The Additional Hospital Insurance Tax: Possibly the most expensive 0.5% tax ever created


As more information surfaces from the Affordable Care Act, aka Obama Care, the little hidden fees & taxes are starting to mount up and unfortunately SEC. 9015. ADDITIONAL HOSPITAL INSURANCE TAX ON HIGH-INCOME TAXPAYERS on page 753 of ACA is no different, but this just may cost employers more than what is advertised

Under this section, the ruling states that anyone earning over $200,000 per year in the form of income from an employer will be taxed an extra 0.5% to help offset the cost of hospital insurance, for couples the amount is $250,000. To quote the ACA:

“ADDITIONAL TAX. -- a tax equal to 0.5 percent of wages which are received with respect to employment during any taxable year beginning after December 31, 2012, and which are in excess of--

  • ‘‘(A) in the case of a joint return, $250,000, and
  • ‘‘(B) in any other case, $200,000.’’.

On the surface this seems like a harmless, just another nickel & dime penalty on those that earn too much money in the eyes of the government, until the next part of the section sets in, the SPECIAL RULES FOR ADDITIONAL TAX.

This section lays the groundwork on who exactly will be penalized and who exactly will pay the penalty.

The first part of this section, sec. 9105, defines the who as anyone that earns “wages from the employer in excess of $200,000” and then continues to state that “the employer may disregard the amount of wages received by such taxpayer’s spouse”.

But keep in mind that “couples” earning over $250,000 will get hit by the penalty and that the ruling clearly states that employers needn’t worry about wages the spouse earns.

The reason this becomes a hot button issue & a perfect set up is the second part of this ruling which states “If an employer, in violation of this chapter, fails to deduct and withhold the tax imposed by section 3101(b)(2) and thereafter the tax is paid by the employee, the tax so required to be deducted and withheld shall not be collected from the employer, but this paragraph shall in no case relieve the employer from liability for any penalties or additions to tax otherwise applicable in respect of such failure to deduct and withhold.’’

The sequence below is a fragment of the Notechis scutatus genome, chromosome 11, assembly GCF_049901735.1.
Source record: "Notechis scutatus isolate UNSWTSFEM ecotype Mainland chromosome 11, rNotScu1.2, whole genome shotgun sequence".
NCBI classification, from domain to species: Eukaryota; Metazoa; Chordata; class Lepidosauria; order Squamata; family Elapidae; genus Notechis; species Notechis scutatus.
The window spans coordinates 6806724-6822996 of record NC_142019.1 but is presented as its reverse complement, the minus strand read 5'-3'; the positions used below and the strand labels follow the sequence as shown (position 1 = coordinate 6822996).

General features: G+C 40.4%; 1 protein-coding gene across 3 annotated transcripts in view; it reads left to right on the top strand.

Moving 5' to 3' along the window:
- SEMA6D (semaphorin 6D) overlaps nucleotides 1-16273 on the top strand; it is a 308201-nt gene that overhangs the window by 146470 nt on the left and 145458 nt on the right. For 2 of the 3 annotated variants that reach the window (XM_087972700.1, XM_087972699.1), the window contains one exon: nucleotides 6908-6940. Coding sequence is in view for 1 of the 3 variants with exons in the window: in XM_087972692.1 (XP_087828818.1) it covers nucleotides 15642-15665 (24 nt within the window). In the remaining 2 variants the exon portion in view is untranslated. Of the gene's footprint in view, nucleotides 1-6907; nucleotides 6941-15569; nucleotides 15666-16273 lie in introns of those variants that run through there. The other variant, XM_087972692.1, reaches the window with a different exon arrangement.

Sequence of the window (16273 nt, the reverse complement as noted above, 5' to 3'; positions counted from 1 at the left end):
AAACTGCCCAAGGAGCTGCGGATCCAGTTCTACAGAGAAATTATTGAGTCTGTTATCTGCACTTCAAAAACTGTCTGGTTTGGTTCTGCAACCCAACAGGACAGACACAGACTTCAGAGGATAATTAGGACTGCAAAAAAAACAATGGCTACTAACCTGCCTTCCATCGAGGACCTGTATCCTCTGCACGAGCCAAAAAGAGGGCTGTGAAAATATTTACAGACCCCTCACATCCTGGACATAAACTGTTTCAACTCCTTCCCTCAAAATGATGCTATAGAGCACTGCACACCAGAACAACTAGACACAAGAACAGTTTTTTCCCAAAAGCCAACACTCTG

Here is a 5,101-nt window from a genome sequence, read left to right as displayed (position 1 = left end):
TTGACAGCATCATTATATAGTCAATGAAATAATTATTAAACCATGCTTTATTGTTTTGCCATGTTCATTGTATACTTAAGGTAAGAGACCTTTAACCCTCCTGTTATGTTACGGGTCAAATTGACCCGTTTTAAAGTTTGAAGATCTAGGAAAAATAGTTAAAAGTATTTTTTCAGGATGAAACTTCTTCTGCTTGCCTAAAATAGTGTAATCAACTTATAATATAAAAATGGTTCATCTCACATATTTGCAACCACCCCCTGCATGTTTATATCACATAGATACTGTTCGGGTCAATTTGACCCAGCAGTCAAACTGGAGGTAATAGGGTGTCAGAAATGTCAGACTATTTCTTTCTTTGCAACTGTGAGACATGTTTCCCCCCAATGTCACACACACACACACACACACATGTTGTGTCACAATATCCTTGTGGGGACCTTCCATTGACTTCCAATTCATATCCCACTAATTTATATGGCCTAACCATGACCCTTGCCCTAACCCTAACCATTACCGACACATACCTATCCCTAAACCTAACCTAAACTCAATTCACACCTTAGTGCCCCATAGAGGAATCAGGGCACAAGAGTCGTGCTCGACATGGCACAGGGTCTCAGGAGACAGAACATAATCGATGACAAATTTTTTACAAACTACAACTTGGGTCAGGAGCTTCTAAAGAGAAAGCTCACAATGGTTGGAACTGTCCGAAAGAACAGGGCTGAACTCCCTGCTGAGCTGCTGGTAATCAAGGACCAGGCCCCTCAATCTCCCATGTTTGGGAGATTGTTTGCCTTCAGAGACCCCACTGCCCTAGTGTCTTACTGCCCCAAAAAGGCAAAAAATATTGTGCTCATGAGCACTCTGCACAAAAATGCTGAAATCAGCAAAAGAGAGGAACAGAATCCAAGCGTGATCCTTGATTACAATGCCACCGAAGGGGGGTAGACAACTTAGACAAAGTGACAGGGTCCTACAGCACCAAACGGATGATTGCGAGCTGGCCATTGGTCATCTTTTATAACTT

See the problem????

If an employer doesn’t withhold the tax from an employee and the employee does not pay the tax then the employer is the hook for at least the penalties & quite possible the tax itself.

This hits home for those employees earning say $95,000 at company A while their spouse who is at company B earns $175,000. Both employers won’t see a need to withhold the tax since their employees are well under $200,000 and how would they know what the other spouse’s wage is too, they have been told to disregard it anyways, but if this couple neglects to pay this tax, then BOTH companies are now on the hook.

Ultimately, there is a very simple non threatening tax to employees who earn too much income on the books that could in turn affect their respective employers in an uncertain way in by 2014 with very little attention being drawn to it.

The impact from this 0.5% tax could possibly lead to employers withholding this simple 0.5% tax for every employee they have for precautions sake or even worse, they may now have to demand information on their employee’s spouses just to protect themselves from the government.

The ACA has created a double whammy that will affect companies throughout the country even though they just may happened to follow the rules to a tee. Hopefully it is becoming clearer that when our politicians state that the Affordable Care Act will help pay down the deficit what they really mean to say is that we will be paying down the deficit.

As with everything in a bill that we had to pass before we could read, the uncertainties are enormous and the possible penalties employers will face because of this section of the ACA is just one example.

Whoever stated the famous idiom “What you don't know won't hurt youclearly did not have to deal with the Affordable Care Act & health care costs




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